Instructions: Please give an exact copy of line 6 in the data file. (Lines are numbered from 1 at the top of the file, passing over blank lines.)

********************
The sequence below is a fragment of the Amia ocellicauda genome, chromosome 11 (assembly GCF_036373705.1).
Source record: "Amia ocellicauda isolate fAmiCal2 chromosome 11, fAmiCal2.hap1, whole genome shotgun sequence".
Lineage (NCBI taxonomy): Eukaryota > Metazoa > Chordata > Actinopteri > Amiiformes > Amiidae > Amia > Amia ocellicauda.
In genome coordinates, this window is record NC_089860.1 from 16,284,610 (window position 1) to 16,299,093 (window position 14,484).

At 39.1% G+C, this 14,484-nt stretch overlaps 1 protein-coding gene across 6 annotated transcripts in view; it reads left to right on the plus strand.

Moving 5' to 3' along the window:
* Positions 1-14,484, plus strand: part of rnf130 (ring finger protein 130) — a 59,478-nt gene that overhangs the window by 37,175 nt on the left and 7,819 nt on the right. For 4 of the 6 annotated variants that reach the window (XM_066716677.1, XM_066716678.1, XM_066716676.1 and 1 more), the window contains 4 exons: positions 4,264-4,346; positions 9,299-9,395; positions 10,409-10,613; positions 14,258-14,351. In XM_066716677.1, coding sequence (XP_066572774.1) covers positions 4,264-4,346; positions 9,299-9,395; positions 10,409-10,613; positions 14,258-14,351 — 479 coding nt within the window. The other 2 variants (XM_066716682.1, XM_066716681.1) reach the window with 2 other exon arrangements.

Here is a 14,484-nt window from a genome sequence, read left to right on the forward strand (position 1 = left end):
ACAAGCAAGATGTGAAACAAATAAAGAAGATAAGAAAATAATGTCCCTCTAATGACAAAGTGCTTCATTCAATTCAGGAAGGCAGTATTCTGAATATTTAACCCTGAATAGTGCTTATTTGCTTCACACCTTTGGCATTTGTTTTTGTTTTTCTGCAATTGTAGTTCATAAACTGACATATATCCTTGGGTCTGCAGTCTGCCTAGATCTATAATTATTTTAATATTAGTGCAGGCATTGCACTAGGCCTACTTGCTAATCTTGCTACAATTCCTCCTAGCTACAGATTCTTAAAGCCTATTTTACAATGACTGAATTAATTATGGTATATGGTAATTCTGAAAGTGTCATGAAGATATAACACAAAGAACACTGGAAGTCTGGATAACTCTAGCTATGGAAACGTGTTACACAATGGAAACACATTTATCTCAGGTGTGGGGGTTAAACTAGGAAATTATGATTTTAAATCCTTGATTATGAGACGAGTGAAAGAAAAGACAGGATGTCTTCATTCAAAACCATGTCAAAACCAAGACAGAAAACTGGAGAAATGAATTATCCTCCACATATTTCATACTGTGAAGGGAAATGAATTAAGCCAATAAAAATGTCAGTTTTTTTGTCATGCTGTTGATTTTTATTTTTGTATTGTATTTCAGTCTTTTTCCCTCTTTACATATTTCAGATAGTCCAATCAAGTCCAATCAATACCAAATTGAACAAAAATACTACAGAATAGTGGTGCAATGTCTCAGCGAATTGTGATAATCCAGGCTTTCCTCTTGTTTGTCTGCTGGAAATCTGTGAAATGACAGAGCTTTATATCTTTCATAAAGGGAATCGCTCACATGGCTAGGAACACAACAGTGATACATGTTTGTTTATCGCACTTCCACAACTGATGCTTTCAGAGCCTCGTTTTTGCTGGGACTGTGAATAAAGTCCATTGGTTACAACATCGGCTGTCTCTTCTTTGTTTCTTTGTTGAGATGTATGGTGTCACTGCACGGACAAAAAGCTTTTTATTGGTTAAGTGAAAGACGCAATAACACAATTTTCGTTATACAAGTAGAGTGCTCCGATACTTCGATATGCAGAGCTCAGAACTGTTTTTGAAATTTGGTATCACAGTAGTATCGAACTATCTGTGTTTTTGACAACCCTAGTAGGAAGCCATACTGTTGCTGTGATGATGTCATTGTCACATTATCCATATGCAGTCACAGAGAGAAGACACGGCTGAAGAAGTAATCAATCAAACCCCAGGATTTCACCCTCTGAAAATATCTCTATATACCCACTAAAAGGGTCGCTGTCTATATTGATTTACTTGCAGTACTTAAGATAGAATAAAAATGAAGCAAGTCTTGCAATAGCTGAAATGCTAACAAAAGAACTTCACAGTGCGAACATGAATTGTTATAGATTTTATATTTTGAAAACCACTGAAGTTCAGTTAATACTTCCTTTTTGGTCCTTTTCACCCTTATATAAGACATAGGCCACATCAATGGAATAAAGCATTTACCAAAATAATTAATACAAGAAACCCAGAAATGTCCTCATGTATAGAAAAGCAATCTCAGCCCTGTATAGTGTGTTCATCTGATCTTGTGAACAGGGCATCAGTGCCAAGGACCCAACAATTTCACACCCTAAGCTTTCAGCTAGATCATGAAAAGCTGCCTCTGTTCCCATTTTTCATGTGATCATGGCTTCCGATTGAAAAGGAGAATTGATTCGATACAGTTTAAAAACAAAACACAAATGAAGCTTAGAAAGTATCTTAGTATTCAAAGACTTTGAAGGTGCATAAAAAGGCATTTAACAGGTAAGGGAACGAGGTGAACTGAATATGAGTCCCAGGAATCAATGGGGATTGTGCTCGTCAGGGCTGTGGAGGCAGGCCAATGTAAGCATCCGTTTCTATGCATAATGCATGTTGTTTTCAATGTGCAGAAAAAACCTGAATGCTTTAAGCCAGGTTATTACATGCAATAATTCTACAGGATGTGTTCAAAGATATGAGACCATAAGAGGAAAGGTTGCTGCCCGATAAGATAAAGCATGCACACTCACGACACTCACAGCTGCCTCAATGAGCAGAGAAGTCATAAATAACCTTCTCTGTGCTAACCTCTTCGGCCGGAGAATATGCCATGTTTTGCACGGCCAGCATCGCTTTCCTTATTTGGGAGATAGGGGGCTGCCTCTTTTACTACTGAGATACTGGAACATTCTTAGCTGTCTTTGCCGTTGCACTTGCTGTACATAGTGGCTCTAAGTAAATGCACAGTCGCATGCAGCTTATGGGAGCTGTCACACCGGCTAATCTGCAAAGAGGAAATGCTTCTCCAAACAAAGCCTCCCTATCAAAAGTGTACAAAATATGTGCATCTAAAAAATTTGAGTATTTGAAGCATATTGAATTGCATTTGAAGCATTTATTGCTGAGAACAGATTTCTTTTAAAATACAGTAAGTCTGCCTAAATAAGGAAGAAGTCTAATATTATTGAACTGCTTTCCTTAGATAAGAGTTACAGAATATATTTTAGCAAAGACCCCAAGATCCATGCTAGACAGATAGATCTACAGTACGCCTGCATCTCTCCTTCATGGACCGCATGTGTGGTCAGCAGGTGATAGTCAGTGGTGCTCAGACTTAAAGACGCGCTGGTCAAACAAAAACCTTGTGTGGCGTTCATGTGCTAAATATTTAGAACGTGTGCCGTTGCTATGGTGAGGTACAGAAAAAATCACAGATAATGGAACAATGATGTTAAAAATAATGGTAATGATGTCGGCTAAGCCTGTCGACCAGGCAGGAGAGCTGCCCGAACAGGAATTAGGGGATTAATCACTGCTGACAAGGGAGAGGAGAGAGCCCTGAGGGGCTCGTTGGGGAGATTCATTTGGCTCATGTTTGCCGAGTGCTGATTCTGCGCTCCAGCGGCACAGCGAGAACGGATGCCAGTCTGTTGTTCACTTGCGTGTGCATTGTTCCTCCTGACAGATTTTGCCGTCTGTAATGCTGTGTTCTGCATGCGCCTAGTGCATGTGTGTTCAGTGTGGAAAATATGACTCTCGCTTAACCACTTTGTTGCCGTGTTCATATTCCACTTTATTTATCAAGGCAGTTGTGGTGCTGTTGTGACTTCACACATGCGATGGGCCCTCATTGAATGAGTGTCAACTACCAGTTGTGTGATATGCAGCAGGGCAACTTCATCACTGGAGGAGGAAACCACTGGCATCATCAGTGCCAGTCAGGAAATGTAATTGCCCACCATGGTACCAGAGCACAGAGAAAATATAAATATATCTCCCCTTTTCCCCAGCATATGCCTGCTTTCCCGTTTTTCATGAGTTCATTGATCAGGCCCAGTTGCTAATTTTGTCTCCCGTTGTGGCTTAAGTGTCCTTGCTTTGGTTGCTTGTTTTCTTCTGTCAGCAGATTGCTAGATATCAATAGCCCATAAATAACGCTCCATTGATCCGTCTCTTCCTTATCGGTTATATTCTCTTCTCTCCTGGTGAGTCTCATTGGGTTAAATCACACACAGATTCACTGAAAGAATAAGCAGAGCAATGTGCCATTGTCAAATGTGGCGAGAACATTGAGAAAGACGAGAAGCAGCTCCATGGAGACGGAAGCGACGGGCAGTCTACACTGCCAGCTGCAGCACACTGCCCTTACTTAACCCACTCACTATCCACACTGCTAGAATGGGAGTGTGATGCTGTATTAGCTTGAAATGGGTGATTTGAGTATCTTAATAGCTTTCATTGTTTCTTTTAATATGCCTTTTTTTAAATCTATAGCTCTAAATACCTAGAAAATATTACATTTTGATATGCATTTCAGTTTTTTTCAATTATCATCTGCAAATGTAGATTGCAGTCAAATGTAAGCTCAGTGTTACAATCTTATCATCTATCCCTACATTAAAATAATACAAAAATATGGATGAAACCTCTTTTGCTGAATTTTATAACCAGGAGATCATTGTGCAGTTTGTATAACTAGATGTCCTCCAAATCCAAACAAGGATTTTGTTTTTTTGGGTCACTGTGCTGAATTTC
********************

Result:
Moving 5' to 3' along the window: